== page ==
Between Creator & Creation:   What Stands in the Gap?

Eva Cruz Pena, Creative Process

17 May 2017

I believe we are creators at heart- continuously bringing into existence all kinds of ideas which, through the creative process, become creations. 
The saying:  “Oh, but I’m not the creative type,” is something I do not believe.  I echo Brene Brown’s words when I reply: “There’s no such thing as creative people and non-creative people.  There are only people who use their creativity and people who don’t.” (Gifts of Imperfection, 2010) Those of us who choose to use our creativity usually find ourselves in spaces looking for inspiration and guidance in order to journey through the creative process with the ultimate goal of creating something.
Photograph by Anthony Ginsbrook via Unsplash

We enter the creative process with both excitement and trepidation. Right away we notice there’s a gap between creator and creation. For some, the gap seems like a hop, skip and a jump but for many of us, the gap might seem more like a trek into a dark forest.  What stands in that gap can haunt us to the point of paralyzing us in our creative process causing us to neglect an essential aspect of our nature.

So, what stands in the gap between creator and creation? Contrary to popular belief, it’s not our tools that stand in the gap. What stands in the gap are our feelings and thoughts about our ability to create.  More often than not, these aren’t positive.  We stand in the gap facing feelings of frustration, fear, and shame.

“What stands in that gap can haunt us to the point of paralyzing us in our creative process causing us to neglect an essential aspect of our nature”.


A secondary emotion, frustration is triggered by the inability to change or achieve something. Commonly, it manifests as one being upset or annoyed.  Frustration shows up in the gap when we hit a bump, something doesn’t work the way we anticipated.  However, being a secondary emotion, it points to a different issue- lack of preparation, an imbalance in priorities, unrealistic expectations, and others issues.

Reflect: What are some things you find frustrating in the creative process?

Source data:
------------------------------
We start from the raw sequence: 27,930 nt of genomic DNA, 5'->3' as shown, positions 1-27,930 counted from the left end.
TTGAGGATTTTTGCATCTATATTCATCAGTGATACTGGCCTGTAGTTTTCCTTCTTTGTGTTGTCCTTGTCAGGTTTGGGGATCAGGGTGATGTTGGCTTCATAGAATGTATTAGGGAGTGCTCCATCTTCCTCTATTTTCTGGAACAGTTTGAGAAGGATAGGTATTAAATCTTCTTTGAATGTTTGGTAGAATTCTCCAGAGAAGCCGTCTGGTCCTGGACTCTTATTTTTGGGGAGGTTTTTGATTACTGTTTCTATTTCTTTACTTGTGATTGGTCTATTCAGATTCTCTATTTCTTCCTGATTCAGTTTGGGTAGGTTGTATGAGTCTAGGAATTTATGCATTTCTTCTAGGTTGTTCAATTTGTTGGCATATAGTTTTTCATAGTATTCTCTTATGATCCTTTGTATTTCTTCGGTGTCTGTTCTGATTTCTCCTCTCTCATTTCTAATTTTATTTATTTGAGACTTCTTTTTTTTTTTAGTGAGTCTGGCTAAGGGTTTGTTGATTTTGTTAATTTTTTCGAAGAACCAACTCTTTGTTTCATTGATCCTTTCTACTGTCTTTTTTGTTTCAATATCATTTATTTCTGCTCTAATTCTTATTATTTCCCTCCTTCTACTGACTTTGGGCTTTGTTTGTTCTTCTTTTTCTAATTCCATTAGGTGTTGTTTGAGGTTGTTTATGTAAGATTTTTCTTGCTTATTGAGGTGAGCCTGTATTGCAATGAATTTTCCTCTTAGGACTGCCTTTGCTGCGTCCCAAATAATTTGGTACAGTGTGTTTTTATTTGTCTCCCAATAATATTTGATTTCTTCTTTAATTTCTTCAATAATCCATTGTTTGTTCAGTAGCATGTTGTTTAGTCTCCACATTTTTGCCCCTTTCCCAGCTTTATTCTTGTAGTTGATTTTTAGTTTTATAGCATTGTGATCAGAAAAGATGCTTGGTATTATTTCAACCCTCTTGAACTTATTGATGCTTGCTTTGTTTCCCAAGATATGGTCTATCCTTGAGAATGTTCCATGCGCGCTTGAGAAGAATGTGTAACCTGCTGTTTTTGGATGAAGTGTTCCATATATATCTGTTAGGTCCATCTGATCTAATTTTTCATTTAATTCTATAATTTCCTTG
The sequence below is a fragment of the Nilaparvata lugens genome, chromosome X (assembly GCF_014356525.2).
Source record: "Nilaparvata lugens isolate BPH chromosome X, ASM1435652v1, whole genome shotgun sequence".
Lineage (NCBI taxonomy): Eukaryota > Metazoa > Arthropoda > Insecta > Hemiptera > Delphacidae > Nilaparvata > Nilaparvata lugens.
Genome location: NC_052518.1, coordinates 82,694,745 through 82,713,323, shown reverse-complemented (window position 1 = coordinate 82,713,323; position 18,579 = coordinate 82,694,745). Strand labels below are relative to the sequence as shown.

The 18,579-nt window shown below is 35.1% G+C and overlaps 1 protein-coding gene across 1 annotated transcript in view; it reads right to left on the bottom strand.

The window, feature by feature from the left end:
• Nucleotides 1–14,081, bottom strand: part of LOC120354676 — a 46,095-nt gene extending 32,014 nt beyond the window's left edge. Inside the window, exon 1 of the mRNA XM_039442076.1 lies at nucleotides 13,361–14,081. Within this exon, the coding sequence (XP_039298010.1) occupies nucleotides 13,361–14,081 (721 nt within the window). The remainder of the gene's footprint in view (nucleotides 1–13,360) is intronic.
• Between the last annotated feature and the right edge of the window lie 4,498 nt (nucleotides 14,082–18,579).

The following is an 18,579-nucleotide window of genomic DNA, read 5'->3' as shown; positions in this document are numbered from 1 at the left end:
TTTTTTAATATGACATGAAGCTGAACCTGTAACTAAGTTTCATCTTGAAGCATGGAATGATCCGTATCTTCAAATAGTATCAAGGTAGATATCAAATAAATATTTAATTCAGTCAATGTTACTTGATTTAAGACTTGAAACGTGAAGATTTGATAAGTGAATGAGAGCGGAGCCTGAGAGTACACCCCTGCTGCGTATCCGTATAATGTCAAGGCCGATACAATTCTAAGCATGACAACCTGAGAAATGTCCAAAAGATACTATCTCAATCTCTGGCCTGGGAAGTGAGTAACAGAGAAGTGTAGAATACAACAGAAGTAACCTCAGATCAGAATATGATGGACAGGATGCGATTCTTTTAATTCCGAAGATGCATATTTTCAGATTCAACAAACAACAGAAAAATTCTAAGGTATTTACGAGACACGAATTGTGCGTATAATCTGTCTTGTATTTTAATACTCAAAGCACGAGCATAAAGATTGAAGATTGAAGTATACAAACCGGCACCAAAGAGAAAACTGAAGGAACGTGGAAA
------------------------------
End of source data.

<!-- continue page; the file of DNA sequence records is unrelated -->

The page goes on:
A powerful primitive emotion, fear alerts us to the presence of danger.  It’s a primary emotion that usually triggers one of three responses- fight, flight or freeze. As a life coach, and in regards to the creative process, I encourage people to respond differently to fear by welcoming it and allow it to become a self-exploration tool.

Fear shows up in the gap threatening to paralyze us (freeze) or make us want to give up altogether (flee). “Feel the fear and do it anyways” (Susan Jeffers) is one of the quotes I make sure I have visible when I create.

Reflect: What fears do you experience in the gap?


Shame is a powerful emotion that responds to a sense of failure to attain some ideal state (Dr. Shahram Heshmat, 2015).  Shame is an intense and painful feeling that pushes us to believe that we are flawed and unworthy.  It shows up in the gap because it’s closely tied to the creative process.  Most of our shame issues originated during our childhood when we explored creativity through play; therefore every time, as adults, we intend to create, those feelings creep back in. “I can’t do this, there must be something wrong with me”.  “I’m a terrible sewer.” “I suck at sewing.”  Haven’t we, at some point, entertained these thoughts while in the gap of creating something?  

Reflect: How does shame show up for you in the creative process?

Journeying Together

I hope to explore more of these feelings as they pertain to the process of creating and how you can work through them so that you’re able to own your creator identity, become strong working in the gap and enjoy the process and feel a sense of joy and fulfillment from your creation.


Courageous Sharing

I’d love to read your comments.  If you’re feeling courageous, please answer these two questions:

What stands in the gap between you and what you want to create?

What would you like to fill the gap with?


Thank you for your time!  Much love,

Eva Glamaris

*This post was originally written for my column in Sew Sew Def Magazine.

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